A trip to the dentist cost me my arms, legs and half my face

A trip to the dentist cost me my arms, legs and half my face

Originally published on The Sun

Dental check-ups are routine for most of us - and for Tom Ray that should've been no different.

But after a regular appointment in 1999, the 38-year-old fit and healthy dad's life changed forever.

Little did he know, a tiny cut in his gum had triggered deadly sepsis, which left him with in a coma for three months.

When he woke up, both his arms and legs had been amputated and part of his face removed - and his wife had given birth to his second child.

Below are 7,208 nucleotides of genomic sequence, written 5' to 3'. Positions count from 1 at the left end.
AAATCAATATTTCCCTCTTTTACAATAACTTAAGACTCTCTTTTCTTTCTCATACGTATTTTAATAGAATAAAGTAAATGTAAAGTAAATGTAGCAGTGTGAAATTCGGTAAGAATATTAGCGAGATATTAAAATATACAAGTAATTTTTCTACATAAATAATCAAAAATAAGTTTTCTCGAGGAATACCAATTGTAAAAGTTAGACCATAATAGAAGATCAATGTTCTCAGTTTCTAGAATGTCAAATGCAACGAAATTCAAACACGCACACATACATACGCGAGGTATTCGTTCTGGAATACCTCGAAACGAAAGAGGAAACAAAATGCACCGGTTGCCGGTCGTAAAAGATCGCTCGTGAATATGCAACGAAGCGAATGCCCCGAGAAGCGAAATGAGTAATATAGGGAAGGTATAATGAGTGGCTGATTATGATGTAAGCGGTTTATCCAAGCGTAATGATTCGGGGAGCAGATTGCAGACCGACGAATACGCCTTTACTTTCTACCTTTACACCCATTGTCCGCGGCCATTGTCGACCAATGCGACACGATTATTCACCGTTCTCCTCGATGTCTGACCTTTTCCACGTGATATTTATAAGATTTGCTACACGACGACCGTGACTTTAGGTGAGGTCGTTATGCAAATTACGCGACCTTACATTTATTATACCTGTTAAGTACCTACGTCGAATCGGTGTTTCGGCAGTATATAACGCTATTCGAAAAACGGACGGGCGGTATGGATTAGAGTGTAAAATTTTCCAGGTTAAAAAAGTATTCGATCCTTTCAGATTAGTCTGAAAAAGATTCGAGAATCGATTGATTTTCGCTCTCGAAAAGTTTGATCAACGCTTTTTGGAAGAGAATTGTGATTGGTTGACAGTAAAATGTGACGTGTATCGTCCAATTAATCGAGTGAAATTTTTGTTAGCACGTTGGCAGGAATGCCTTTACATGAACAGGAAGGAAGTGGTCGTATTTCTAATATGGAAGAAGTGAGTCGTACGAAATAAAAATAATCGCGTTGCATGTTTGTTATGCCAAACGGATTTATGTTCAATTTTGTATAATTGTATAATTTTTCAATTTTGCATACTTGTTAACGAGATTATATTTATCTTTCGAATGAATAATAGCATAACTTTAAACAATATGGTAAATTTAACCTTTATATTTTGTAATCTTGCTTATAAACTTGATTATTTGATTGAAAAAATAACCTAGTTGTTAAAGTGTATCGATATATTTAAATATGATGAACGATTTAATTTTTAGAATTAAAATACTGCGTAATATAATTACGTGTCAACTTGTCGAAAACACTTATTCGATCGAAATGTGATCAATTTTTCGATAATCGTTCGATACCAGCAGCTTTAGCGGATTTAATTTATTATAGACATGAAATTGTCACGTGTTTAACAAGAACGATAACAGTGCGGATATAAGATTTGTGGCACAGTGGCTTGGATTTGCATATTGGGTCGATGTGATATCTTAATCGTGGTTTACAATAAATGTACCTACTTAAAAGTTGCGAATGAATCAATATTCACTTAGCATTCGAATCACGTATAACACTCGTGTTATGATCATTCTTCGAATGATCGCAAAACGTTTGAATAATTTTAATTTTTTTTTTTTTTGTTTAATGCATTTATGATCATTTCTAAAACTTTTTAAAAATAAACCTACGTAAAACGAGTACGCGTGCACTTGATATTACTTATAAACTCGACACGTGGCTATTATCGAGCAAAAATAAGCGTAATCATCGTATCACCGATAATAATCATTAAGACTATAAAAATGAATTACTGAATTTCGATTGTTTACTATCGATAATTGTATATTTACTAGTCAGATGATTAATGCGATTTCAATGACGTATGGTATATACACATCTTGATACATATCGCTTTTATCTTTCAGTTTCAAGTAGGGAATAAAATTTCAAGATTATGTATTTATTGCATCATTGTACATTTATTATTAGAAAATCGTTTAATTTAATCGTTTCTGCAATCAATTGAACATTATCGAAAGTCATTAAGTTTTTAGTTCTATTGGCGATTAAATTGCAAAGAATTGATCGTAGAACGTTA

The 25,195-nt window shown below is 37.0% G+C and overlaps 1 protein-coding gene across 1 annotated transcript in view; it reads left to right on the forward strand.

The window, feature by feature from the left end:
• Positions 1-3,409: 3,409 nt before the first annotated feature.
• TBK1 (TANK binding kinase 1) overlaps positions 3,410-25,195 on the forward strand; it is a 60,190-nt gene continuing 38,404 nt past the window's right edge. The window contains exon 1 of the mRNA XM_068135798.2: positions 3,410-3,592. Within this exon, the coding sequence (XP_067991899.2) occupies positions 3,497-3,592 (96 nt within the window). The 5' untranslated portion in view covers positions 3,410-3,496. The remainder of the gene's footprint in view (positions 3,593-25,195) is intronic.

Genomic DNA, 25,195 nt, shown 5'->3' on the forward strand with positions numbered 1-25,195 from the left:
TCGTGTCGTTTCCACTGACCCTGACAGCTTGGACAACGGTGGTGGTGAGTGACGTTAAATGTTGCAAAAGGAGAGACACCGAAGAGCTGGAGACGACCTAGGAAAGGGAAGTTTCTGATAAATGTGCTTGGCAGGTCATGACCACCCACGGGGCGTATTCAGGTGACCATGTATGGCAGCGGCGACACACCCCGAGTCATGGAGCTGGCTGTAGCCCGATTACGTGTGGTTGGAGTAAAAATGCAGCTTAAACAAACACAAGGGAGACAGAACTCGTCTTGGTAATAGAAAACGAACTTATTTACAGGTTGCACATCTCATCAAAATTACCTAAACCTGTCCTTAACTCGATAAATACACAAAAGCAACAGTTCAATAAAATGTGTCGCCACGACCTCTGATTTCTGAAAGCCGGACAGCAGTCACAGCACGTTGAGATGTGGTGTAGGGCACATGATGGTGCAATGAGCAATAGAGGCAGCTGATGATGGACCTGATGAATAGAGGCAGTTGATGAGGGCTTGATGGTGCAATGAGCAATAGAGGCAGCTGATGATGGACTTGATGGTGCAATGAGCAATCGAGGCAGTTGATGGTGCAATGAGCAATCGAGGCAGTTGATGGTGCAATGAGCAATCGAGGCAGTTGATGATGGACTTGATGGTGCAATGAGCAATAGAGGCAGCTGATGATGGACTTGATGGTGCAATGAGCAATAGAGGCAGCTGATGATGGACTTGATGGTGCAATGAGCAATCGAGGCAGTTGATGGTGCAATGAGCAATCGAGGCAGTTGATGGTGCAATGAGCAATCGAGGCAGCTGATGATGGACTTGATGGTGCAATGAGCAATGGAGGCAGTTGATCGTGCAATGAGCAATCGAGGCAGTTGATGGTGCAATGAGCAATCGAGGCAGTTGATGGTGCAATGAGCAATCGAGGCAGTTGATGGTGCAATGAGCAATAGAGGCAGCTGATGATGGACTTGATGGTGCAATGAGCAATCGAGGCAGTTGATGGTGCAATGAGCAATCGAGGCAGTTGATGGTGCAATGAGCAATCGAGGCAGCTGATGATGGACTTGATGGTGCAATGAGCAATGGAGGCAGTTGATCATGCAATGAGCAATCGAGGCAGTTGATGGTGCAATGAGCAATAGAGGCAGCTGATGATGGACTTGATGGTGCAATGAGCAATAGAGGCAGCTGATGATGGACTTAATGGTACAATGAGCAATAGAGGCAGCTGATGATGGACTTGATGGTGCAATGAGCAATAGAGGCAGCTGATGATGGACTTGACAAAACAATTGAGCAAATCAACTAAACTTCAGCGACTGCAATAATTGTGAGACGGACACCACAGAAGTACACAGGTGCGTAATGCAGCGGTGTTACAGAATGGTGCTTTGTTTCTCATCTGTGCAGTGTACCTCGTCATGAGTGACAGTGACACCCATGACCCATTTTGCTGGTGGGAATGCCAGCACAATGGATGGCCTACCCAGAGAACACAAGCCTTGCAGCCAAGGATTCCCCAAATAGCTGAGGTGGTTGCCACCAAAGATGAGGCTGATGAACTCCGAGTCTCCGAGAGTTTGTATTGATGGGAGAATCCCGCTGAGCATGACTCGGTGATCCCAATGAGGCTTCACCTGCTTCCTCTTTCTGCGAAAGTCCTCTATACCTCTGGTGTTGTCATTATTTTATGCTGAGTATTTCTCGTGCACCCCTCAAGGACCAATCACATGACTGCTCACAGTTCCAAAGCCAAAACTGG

The dad-of-two, from Rutland, East Mids, says  the "classic signs" were missed before his condition rapidly deteriorated.

Tom, now 57, will tell the Royal College of Nursing (RCN) today that better training in spotting the tell-tall signs could avoid further tragedies.

His speech comes on the same day as a damning report into how the disease is too often missed by medical professionals.

'I didn't recognise my wife'

Tom spent three months in a coma in 1999 and when he came round, he didn't recognise his wife Nicola, who had given birth to their second child Fred.

Speaking on Radio 4's Today programme, he said: "I had visited the dentist a few days before and they nicked my gum with one of those sharp instruments they use to scrap tartar away.

"It coincided with a bout of flu and that's how I believe it was contracted."

Tom said he first went to his local GP before being admitted to A&E.